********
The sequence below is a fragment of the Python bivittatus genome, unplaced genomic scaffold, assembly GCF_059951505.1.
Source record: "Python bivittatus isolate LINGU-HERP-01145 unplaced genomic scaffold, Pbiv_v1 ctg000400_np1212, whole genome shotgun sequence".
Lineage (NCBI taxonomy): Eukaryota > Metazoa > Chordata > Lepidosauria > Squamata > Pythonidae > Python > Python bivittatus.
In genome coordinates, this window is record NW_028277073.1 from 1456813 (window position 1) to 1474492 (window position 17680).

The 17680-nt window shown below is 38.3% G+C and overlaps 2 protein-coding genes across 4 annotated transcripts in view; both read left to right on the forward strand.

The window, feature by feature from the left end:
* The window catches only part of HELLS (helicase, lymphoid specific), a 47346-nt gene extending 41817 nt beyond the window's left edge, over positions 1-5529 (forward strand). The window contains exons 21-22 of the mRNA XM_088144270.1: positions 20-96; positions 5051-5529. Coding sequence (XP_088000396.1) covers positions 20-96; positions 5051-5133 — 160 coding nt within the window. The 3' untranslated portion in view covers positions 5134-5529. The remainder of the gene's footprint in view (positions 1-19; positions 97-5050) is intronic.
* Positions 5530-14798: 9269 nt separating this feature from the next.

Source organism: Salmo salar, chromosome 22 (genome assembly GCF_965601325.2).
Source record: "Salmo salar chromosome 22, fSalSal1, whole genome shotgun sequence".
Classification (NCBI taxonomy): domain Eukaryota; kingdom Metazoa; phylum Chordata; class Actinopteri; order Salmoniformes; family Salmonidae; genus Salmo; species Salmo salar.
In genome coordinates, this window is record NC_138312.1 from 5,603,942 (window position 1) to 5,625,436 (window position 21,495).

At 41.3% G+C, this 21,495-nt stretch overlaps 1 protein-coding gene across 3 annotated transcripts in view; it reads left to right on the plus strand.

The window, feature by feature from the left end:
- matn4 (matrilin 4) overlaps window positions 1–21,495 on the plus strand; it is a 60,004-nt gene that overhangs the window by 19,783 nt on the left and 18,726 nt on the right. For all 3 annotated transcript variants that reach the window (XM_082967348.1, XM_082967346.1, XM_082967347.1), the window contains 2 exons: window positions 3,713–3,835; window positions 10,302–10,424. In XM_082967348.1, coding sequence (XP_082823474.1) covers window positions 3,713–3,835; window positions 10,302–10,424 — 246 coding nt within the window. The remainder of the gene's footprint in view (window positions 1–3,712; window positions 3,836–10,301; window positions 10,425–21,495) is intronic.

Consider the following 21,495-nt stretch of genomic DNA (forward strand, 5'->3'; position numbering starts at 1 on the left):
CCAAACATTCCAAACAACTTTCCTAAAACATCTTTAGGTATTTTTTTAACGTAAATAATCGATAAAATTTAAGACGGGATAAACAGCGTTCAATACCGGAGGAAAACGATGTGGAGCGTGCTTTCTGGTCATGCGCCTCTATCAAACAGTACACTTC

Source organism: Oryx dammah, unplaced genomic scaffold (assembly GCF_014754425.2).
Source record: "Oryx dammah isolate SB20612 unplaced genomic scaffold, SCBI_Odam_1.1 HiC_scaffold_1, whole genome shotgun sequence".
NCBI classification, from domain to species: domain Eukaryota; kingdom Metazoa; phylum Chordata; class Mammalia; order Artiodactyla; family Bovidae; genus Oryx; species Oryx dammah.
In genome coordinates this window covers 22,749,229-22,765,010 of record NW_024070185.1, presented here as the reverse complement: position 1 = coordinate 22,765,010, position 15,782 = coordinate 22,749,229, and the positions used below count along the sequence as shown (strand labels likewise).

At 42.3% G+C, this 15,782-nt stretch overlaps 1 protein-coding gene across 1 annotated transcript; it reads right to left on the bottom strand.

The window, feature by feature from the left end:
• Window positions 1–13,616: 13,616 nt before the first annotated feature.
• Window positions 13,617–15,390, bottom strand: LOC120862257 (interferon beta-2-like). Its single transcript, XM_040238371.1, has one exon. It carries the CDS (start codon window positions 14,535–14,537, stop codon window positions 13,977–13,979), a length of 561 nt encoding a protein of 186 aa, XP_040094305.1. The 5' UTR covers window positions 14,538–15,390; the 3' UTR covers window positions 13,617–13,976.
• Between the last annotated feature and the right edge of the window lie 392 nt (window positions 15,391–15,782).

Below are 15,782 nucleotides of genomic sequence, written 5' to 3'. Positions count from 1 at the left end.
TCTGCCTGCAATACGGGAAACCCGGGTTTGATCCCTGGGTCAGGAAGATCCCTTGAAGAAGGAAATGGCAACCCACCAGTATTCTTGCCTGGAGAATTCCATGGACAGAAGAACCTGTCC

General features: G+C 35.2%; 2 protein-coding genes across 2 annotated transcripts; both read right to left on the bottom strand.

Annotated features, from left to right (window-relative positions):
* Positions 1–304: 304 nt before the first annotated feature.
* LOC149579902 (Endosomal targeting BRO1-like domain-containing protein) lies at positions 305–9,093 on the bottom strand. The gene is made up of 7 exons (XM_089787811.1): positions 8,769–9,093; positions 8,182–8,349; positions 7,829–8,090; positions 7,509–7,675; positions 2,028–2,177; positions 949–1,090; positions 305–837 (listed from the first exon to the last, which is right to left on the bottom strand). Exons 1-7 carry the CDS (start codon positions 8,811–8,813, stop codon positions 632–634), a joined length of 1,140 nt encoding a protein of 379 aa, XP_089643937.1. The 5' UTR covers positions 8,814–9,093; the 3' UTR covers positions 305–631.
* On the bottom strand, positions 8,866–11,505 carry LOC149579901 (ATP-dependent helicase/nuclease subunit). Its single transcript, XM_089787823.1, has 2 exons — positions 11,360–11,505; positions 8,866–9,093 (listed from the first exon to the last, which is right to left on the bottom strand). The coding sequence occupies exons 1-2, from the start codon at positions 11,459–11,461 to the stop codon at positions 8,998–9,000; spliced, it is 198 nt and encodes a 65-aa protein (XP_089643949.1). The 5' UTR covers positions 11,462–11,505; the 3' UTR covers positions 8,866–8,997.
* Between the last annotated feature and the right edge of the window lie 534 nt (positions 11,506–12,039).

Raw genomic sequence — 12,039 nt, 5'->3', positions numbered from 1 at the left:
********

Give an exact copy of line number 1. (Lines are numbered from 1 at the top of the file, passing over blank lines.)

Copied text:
The sequence below is a fragment of the Python bivittatus genome, unplaced genomic scaffold, assembly GCF_059951505.1.